Adapted from Wonderful Ways to Love a Child, by Judy Ford

Quality Instruction

Five basic components of a quality instructional program:

Sense of Community

At the heart of every effective instructional program is a shared vision, a spirited feeling that generates strong bonds among students, educators, parents and the community.

Language is Central

A deepening understanding of the words, numbers and arts that make up a language provides the best possible foundation for adult life:

     Words as the system of symbols to express feelings and ideas;
     Numbers as a universal system of communication about quantities, space,  time and energy;
     The arts as expression of our most evocative ideas and feelings.

Logical Curriculum

Every student needs to develop a core of essential knowledge with which to negotiate the world. From the very beginning, students need to see connections.....not a slice of science, a slice of history, a slice of literature.

Climate for Creative Learning

An effective instructional program offers opportunities for active, not passive, learning; where students are encouraged to be creative, not just conforming; opportunities for cooperation as well as competition.

Character Development

Students need to grow in mind, body and spirit. Instructional programs should help students develop both reason and conscience; to affirm the core virtues that guide our lives: honesty, respect, responsibility, compassion, self-discipline, perseverance and service.

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Health and intellect are the two blessings of life.


Communication = Speaker + Listener   

Human communication, whether private or public, is a process.  The idea of process is an important one. The importance of listening cannot be stressed enough. Actually there can never be a complete act of communication unless there is a listener. A spirit of respect and mutual trust is created. 

Interpersonal communication is a process requiring at least two people.  If you take away one you destroy the process.  There can be no such thing as a speaker without a listener.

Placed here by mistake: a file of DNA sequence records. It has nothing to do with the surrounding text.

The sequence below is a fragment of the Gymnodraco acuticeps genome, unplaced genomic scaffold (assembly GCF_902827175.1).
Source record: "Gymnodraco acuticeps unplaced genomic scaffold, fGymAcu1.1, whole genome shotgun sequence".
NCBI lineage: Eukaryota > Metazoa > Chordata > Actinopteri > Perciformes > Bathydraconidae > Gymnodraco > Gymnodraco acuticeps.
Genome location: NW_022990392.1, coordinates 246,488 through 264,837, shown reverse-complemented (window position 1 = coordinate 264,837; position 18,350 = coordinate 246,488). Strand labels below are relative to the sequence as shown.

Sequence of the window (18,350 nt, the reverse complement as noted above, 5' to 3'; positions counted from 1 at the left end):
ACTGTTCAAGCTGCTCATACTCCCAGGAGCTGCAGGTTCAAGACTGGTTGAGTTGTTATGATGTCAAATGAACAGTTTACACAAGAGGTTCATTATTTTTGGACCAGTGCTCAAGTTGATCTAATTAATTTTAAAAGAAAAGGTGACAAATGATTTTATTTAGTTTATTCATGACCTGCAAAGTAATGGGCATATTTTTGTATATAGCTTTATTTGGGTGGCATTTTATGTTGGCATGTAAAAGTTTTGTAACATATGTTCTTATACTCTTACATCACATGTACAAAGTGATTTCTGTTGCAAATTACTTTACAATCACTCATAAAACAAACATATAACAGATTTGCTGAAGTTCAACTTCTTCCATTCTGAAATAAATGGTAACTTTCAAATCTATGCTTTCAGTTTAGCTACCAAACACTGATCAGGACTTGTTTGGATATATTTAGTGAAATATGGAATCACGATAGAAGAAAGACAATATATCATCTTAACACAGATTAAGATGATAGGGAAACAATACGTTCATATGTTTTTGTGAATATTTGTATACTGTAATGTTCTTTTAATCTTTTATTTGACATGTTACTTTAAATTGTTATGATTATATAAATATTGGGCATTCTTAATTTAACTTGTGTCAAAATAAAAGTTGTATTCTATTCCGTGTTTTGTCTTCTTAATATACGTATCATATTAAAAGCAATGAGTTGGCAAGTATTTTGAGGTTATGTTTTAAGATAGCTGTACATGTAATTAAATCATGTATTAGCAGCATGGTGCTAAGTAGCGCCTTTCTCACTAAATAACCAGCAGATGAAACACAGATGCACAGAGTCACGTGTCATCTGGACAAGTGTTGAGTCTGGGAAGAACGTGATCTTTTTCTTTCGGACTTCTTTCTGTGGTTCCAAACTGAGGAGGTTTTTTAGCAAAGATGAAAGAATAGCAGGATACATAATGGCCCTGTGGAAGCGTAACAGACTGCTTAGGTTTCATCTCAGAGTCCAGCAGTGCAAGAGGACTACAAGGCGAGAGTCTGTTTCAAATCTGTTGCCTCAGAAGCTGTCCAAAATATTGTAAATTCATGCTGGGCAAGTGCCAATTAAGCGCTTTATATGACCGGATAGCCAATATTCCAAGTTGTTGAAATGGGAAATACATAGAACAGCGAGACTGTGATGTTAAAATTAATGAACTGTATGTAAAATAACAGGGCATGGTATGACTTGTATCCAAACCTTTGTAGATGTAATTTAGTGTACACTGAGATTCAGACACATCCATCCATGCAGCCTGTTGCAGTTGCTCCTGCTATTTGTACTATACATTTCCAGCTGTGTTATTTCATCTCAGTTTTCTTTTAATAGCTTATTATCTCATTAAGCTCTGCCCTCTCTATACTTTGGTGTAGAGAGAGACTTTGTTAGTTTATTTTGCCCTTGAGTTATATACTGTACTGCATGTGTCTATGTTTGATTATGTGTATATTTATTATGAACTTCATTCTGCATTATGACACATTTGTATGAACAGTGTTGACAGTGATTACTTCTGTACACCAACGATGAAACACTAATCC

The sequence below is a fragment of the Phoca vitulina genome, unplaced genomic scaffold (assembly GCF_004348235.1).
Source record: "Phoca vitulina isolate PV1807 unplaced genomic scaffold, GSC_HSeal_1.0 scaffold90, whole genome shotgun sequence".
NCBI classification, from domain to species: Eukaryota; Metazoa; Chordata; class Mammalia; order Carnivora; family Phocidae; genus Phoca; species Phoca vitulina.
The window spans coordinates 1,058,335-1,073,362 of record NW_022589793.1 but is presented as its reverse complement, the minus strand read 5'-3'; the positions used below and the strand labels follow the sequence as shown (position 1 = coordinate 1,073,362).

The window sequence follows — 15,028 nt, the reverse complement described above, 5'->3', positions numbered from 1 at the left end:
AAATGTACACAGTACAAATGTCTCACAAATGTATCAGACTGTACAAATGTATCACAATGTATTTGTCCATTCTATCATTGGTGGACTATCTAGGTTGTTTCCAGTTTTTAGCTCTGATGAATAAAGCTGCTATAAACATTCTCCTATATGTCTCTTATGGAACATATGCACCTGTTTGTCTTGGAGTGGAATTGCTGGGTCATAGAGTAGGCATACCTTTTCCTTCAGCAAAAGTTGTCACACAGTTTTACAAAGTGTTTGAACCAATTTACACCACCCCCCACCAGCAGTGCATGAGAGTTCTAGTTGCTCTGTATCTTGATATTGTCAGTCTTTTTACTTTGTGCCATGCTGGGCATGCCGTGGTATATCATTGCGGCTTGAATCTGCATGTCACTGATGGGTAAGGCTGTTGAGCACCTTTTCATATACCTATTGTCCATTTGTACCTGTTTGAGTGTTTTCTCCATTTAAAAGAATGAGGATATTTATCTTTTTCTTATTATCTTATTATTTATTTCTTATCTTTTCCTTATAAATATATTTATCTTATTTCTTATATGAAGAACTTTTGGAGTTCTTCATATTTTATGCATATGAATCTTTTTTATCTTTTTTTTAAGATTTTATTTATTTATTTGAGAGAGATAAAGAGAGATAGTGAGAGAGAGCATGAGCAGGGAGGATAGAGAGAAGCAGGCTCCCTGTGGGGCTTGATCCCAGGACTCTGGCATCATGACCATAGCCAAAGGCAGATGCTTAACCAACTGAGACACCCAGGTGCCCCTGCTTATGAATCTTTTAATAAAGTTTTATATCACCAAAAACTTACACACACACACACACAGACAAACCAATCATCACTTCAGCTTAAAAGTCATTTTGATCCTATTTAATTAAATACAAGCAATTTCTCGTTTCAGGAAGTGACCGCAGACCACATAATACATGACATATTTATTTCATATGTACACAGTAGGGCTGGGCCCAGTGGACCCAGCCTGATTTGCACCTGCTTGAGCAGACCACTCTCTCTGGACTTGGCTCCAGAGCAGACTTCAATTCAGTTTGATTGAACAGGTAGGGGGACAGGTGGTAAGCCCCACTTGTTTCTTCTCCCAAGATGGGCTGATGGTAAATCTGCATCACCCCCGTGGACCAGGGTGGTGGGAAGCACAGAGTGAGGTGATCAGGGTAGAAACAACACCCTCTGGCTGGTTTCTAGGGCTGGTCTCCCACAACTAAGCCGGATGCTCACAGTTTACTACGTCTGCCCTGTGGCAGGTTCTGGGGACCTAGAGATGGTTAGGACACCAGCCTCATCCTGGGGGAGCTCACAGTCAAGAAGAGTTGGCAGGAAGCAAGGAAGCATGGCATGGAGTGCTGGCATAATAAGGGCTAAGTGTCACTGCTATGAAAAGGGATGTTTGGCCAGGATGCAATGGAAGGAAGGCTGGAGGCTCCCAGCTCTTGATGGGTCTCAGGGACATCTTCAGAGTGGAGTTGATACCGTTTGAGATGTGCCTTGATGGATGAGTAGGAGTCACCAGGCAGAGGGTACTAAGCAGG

If we examine the essential factors of speaking little more closely, we find:

  • There is a person speaking, who is worthy of respect.

  • The speaker has a message to share with others.

  • The speaker uses symbols, composed of vocal sounds and bodily actions, in order to send the message through space to those with whom s/he wished to communicate.

  • There is a listener, an audience, who receives the message.

  • The audience, the listener, responds to the speaker in such a way as to let the speaker know if the message is being received, and the degree of understanding the listener has. The messages that the audience sends back to the speaker are called the "feedback" messages.

Adapted from School Administrator. 

Real Life Mathematics

A good understanding of math begins with real-life experiences. Here are some ways to help your child excel in math:

  • Get your child involved in measuring things around the house. Give her practice in using a calendar, a ruler, scales, a clock, and a thermometer. At the store, have her weigh fruits and vegetables and compare prices.
  • Ask questions that involve math: How long until your favorite show begins? How many days until your birthday? How much change should we get back? Give her materials she can pick up and move around while doing her math homework. Use pennies, toothpicks, plastic chips, or straws.